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Shabbat HaGadol

Updated: Apr 13, 2023


Torah Portion: Parashat Tzav ("Command")

Shabbat: April 1, 2023 Nisan 10, 5783

Torah: Lev. 6:8-8:36

Prophets: Malachi 4:-24

New Covenant: Heb. 7:23-8:6 Heb. 9:11-28


Priestly Blessing

“The Lord bless you and keep you; The Lord make His face shine upon you, and be gracious to you; The Lord lift up His countenance upon you, and give you peace.” Numbers 6:24-26


Origins of Shabbat HaGadol

According to the Talmud, the Exodus from Egypt occurred on Thursday, Nisan 15th, thus making the 10th of that month a Shabbat. It was on this great Shabbat that the LORD commanded the families of Israel to obtain a lamb for sacrifice and to bring it to their homes. This was to be Korban Pesach - the Passover lamb - to be sacrificed on Nisan 14th.

One of the major Egyptian gods was the sheep (or the ram god Amun), so this Shabbat is also considered "gadol" (great) because God miraculously allowed the Israelites to take lambs from among the Egyptians despite the humiliation of their deity (Orach Chaim 430:1). According to midrash, the Israelites explained that they intended to sacrifice these lambs by the LORD's command, who would then destroy the firstborn of Egypt.

When the Egyptian firstborn heard this they begged their fathers to let the Israelites go, but their cries were ignored until a civil war broke out in which many Egyptians were killed (Tosafot Shabbat 87b). This internecine warfare is called the "War of the Firsborn" and is considered a great miracle that helped deliver the Israelites from slavery in Egypt.

Customs of Shabbat HaGadol During the time of the Temple in Jerusalem, it was customary to obtain the Korban Pesach four days before Passover so that worshippers could make sure that their lambs had no blemishes which would preclude them from being offered as sacrifices. This was done to fulfill the instructions given in Exodus 12 that the lamb for Passover be "without spot or blemish." Interestingly, this period of time allowed time for each family to become personally attached to their lamb, so that it would no longer simply be "a lamb" (Exod. 12:3) but rather their lamb" (Exod. 12:5). Indeed the Torah refers to "the" Lamb of God, as if there was only one: "You shall keep it [i.e., the Passover lamb] until the fourteenth day of this month, when the whole assembly of the congregation of Israel shall slaughter him (אתוֹ) at twilight (Exod. 12:6). Note that the direct object "him" (i.e., oto) can be read as Aleph-Tav (את) combined with the letter Vav (ו), signifying the Son of Man who is First and Last. On the afternoon of the Nisan 14, at twilight, the lambs were to be publicly sacrificed by the "whole assembly." And even though the entire nation was responsible for the death of the lambs, each family was to apply the blood of their personal lamb upon the doorpost as a sign of their faith in the Lord (Exod. 12:7). Post-Temple Rabbinical Traditions After the Mashiach Yeshua came, the Temple was destroyed (AD 70) and Rabbinical Judasim assumed leadership of the Jewish people. The idea of sacrifice was changed to mean prayer and the performance of mitzvot. The rabbis then commemorated Shabbat HaGadol by ordaining that a special sermon be delivered on this day, usually from a Torah sage who would discuss some of the laws associated with Pesach. The sermon usually explained how utensils must be prepared for use on Passover, how to remove chametz, and the rules concerning the baking of matzot. On the day before Shabbat haGadol it was also customary to bake a small quantity of bread reserved for making matzot and give it to the poor. In addition to the additional haftarah reading (see below), many communities also recite special hymns during the shacharit (morning) services on Shabbat haGadol. As a sort of "warm up" for Passover, it is also customary to recite part of the Passover Haggadah on Shabbat haGadol as a rehearsal for the coming Seder night. The Triumphal Entry of Yeshua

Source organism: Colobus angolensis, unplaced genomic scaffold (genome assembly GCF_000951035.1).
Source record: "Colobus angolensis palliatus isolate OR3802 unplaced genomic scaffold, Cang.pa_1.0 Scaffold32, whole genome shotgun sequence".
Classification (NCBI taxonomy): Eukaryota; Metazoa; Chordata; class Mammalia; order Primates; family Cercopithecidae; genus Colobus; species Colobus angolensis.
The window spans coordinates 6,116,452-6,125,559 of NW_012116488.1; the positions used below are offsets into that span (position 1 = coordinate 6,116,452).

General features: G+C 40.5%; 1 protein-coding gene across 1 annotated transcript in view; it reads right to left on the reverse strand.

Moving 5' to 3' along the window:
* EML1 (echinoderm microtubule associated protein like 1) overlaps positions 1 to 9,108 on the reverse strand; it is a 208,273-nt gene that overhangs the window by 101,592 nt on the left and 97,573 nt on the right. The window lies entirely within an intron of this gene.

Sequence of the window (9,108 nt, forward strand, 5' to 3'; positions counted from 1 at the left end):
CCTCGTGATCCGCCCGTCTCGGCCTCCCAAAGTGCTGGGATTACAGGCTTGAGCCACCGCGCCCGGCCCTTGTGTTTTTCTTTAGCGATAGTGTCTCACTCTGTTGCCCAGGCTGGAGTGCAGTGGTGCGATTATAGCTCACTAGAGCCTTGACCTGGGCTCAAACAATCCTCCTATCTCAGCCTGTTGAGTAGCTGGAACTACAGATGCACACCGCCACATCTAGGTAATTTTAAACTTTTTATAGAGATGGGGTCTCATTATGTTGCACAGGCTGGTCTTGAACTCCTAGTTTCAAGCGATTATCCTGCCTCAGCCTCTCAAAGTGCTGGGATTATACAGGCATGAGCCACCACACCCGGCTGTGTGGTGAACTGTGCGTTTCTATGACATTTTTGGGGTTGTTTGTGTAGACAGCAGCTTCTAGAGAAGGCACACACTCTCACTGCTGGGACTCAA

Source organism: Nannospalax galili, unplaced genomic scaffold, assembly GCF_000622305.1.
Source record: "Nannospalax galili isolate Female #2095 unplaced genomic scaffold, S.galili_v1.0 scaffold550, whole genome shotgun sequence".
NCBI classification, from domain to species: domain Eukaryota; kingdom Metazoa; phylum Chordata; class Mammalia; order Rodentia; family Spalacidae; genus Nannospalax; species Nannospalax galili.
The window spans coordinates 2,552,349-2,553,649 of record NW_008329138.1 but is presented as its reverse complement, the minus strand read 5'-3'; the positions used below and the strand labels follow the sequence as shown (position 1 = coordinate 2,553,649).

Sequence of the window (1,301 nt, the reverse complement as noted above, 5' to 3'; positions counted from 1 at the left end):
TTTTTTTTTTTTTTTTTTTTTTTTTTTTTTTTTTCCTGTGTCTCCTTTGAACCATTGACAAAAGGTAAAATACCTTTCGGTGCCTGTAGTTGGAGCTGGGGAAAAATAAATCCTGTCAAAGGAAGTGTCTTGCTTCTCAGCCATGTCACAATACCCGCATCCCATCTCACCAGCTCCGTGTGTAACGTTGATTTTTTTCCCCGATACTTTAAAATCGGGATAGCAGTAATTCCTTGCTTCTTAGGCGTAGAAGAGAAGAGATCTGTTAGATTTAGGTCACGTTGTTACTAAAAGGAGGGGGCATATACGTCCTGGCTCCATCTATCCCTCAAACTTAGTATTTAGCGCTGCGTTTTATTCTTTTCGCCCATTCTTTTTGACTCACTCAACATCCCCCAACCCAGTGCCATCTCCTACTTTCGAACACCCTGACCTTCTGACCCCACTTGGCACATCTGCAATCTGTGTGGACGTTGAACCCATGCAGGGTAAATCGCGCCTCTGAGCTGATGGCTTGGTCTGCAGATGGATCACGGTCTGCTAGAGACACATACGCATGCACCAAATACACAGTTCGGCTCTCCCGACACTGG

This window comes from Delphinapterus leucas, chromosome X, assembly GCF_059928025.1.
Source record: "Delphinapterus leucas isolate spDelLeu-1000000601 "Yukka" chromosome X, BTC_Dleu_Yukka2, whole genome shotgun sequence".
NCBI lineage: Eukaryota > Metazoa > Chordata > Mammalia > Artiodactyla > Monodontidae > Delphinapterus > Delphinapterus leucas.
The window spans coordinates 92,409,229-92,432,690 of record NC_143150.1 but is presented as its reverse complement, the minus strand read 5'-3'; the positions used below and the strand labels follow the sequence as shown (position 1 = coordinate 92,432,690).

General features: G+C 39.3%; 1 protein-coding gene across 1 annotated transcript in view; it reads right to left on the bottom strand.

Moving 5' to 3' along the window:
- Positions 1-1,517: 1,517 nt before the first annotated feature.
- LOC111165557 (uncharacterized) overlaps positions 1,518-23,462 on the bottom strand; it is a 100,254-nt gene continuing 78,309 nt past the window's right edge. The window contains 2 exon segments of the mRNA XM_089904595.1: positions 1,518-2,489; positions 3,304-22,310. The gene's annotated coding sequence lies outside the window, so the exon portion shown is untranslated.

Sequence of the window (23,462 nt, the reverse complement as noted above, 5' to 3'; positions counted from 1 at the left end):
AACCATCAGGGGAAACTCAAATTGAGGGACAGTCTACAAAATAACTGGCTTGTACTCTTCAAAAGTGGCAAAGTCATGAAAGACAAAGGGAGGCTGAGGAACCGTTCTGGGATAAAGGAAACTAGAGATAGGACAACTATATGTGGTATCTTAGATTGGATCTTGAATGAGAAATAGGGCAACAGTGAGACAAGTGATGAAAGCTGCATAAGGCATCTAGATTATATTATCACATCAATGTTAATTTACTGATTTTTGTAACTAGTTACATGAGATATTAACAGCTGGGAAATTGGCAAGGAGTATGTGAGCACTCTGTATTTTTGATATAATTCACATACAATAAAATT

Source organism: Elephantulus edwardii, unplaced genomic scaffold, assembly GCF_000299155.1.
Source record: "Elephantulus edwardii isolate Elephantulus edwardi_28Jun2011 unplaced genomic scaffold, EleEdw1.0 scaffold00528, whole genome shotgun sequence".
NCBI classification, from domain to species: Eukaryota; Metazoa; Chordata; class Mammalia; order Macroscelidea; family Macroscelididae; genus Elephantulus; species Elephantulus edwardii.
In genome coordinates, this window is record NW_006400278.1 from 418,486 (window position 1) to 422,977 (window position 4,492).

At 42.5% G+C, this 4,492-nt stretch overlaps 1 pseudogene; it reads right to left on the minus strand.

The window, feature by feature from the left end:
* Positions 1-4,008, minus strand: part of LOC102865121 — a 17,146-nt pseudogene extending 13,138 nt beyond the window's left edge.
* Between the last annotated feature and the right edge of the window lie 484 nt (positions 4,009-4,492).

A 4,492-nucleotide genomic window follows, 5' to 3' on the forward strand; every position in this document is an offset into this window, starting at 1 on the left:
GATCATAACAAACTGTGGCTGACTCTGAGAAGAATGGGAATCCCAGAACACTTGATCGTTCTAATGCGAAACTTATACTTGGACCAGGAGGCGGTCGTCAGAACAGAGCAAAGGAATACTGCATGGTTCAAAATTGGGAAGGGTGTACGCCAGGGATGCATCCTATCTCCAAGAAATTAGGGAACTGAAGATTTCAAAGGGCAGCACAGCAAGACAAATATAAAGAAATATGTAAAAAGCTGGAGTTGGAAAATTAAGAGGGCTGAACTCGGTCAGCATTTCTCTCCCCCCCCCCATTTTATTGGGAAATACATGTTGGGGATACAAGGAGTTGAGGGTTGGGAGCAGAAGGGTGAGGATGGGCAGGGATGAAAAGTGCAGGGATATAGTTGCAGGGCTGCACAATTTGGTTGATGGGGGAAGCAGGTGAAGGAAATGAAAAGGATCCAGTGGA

Jesus' last Passover began some time before the Festival actually began (see John 12:1-33). After visiting his friend Lazarus and his sisters in Bethany, He went to Jerusalem just before the city became filled with pilgrims coming to celebrate the holiday. On the 10th of Nisan He entered the city, riding on a donkey to announce His Messiahship (this was the time the korban Pesach was being selected for the sacrifice). Examined for four days before His sacrifice (execution) for the sins of the world, He was found to be the true Lamb of God (seh haElohim) without spot or blemish.

The Holy City would have been a busy place, bustling with excitement and (due to Roman oppression) filled with Messianic expectation. Countless Jews would have streamed in from around the world to observe the Passover with their extended families. The Law required (Ex. 12:1-6) that each family select a lamb (called korban Pesach) four days before the sacrifice was to be offered at the Temple. During this time the lamb would be examined to ensure that it was defect-free and therefore acceptable for sacrifice at the Temple.